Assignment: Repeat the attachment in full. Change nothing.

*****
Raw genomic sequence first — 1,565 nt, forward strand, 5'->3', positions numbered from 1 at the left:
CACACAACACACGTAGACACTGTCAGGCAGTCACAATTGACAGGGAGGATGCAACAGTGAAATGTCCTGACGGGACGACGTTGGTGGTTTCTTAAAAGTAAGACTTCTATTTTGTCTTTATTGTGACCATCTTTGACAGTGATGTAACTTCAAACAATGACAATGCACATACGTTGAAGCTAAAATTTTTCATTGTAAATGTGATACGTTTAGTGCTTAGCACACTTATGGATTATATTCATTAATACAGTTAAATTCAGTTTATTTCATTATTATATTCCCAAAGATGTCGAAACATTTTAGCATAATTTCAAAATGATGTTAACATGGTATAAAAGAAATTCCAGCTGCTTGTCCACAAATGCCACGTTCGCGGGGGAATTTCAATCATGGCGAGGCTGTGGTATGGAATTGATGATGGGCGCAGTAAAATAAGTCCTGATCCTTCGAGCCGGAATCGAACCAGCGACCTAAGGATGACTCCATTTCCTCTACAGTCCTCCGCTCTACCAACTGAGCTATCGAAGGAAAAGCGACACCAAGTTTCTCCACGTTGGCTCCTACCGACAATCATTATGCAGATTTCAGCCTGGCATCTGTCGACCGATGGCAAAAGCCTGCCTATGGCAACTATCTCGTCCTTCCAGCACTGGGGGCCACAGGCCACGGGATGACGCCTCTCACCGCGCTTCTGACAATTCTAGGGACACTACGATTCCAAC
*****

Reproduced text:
Raw genomic sequence first — 1,565 nt, forward strand, 5'->3', positions numbered from 1 at the left:
CACACAACACACGTAGACACTGTCAGGCAGTCACAATTGACAGGGAGGATGCAACAGTGAAATGTCCTGACGGGACGACGTTGGTGGTTTCTTAAAAGTAAGACTTCTATTTTGTCTTTATTGTGACCATCTTTGACAGTGATGTAACTTCAAACAATGACAATGCACATACGTTGAAGCTAAAATTTTTCATTGTAAATGTGATACGTTTAGTGCTTAGCACACTTATGGATTATATTCATTAATACAGTTAAATTCAGTTTATTTCATTATTATATTCCCAAAGATGTCGAAACATTTTAGCATAATTTCAAAATGATGTTAACATGGTATAAAAGAAATTCCAGCTGCTTGTCCACAAATGCCACGTTCGCGGGGGAATTTCAATCATGGCGAGGCTGTGGTATGGAATTGATGATGGGCGCAGTAAAATAAGTCCTGATCCTTCGAGCCGGAATCGAACCAGCGACCTAAGGATGACTCCATTTCCTCTACAGTCCTCCGCTCTACCAACTGAGCTATCGAAGGAAAAGCGACACCAAGTTTCTCCACGTTGGCTCCTACCGACAATCATTATGCAGATTTCAGCCTGGCATCTGTCGACCGATGGCAAAAGCCTGCCTATGGCAACTATCTCGTCCTTCCAGCACTGGGGGCCACAGGCCACGGGATGACGCCTCTCACCGCGCTTCTGACAATTCTAGGGACACTACGATTCCAAC